Ch 36 Energy in Ecosystems. 36.1 Food Chains & Food Webs. 34.1 Biotic and Abiotic Factors. What are biotic and abiotic factors? The biological influences on organisms are called biotic factors. Physical components of an ecosystem are called abiotic factors. Biotic Factors.
36.1 Food Chains & Food Webs
What are biotic and abiotic factors?
The biological influences on organisms are called biotic factors. Physical components of an ecosystem are called abiotic factors.
A biotic factor is any living part of the environment with which an organism might interact, including animals, plants, mushrooms and bacteria.
Biotic factors relating to a bullfrog might include algae it eats as a tadpole, the herons that eat bullfrogs, and other species competing for food or space.
An abiotic factor is any nonliving part of the environment, such as sunlight, heat, precipitation, humidity, wind or water currents, soil type, etc.
For example, a bullfrog could be affected by abiotic factors such as water availability, temperature, and humidity.
The difference between abiotic and biotic factors is not always clear. Abiotic factors can be influenced by the activities of organisms and vice versa.
For example, pond muck contains nonliving particles, and also contains mold and decomposing plant material that serve as food for bacteria and fungi.
In addition, trees and shrubs affect the amount of sunlight the shoreline receives, the range of temperatures it experiences, the humidity of the air, and even the chemical conditions of the soil.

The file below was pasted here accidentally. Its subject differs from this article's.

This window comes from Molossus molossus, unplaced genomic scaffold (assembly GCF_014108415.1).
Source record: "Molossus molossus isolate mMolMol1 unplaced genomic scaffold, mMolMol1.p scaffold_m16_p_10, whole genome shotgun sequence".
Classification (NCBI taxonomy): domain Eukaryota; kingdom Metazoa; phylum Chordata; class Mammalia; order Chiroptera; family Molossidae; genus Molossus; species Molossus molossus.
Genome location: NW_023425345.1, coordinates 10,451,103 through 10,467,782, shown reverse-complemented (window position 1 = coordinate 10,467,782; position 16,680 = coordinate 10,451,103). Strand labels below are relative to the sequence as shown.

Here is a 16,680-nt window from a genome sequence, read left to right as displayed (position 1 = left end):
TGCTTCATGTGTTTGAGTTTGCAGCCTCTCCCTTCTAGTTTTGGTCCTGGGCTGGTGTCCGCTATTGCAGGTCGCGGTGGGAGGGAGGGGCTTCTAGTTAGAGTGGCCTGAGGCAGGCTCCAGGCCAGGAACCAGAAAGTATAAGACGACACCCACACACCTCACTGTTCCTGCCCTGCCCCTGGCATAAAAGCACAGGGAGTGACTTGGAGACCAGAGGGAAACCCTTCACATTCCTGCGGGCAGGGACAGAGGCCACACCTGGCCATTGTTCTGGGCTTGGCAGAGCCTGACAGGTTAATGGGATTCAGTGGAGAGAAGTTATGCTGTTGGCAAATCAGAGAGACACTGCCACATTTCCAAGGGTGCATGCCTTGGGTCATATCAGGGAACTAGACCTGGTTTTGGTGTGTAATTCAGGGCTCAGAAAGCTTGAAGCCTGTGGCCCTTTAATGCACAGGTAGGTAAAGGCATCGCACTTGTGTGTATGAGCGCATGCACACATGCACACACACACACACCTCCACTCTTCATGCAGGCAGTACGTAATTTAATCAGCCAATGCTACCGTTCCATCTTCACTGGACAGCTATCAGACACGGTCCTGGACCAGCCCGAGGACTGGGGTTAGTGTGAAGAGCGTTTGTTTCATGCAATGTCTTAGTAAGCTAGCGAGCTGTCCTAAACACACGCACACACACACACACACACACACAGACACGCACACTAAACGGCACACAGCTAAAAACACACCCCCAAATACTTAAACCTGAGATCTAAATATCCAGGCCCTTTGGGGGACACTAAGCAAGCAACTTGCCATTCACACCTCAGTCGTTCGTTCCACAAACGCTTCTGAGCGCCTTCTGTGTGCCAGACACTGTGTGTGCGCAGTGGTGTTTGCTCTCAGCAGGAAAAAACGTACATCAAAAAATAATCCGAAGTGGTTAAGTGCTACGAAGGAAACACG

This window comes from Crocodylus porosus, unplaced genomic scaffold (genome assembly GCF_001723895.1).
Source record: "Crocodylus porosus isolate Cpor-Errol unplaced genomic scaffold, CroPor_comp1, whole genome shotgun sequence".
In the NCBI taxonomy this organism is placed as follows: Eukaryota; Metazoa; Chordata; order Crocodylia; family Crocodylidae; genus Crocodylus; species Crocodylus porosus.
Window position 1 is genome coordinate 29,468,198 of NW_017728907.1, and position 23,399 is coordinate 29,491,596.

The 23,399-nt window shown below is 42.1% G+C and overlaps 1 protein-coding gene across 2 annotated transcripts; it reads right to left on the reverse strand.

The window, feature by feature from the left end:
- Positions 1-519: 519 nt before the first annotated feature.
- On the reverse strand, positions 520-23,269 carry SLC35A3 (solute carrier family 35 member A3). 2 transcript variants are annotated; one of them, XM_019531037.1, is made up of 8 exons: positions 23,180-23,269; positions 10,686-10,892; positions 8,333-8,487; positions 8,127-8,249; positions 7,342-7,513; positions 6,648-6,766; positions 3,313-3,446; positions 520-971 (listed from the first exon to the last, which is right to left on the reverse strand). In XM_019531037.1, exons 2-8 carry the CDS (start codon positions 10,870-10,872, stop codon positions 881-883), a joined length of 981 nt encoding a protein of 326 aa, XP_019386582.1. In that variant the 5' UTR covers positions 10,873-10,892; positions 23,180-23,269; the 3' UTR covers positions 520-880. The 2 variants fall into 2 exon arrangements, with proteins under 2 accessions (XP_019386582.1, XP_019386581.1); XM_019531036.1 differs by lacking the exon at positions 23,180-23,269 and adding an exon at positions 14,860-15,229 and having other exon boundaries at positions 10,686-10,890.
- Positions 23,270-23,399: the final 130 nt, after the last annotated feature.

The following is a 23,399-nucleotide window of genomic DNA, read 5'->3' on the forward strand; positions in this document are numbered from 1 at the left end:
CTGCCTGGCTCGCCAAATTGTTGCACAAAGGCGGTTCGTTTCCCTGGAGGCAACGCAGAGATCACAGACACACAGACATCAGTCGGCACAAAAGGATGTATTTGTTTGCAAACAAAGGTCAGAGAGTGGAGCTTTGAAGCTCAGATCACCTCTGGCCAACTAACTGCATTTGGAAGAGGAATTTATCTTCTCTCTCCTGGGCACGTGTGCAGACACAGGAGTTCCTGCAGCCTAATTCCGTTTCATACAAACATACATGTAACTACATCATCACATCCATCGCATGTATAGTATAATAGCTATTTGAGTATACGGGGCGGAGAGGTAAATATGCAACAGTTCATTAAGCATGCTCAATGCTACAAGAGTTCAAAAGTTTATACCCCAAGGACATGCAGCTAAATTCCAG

A dynamic mix of biotic and abiotic factors shapes every environment.
Ex. Blue Sweet lip fish
Ecologists might ask, “How do Blue Sweet lip fish adapt to the challenges posed by the environment?”
Ex. A group of Blue Sweet lip fish
Ecologists might ask, “What factors limit the numbers of sweet lip fish living around this reef?”
Ex. Coral reef is home to many living things including fish, coral animals, microscopic algae….
Ecologists might ask, “How might a disease that strikes the coral animals affect the other species in the community?”
1.)Sunlight- provides light and warmth, powers photosynthesis.
2.)Water- essential for all life. (we are 70% water)
3.)Temperature- most life exists between a narrow range of temperatures.
(0 50 °C)
4.)Soil- the product of abiotic forces (such as ice, rain, and wind) and the actions of the living things (microorganisms, plants and earthworms) on the rocks and minerals of the earth’s crust.
5.)Wind-it can affect the distribution and organisms in several ways.
6.) Sever Disturbances- fires, hurricanes, tornadoes, droughts, floods, and volcanic eruptions.
consumers that feed on detritus, the wastes and remains of dead organisms.
Many consumers and decomposers have more than 1 food source
Movement of energy occurs in complex webs rather than in simple chains
Trophic Levels Each of the feeding organisms represents a trophic level in the ecosystem. Both energy and chemicals move from one organism to the next as organisms feed.
Primary consumers- 1st level
Secondary consumers- 2nd level
Tertiary consumers- 3rd level
Quaternary Consumers-4th level
eats another carnivore- tertiary consumers
Figure 36-2 Each of these food chains includes five trophic levels. The arrows indicate the direction of food transfer between trophic levels.
2. In the following food chain, identify the trophic levels: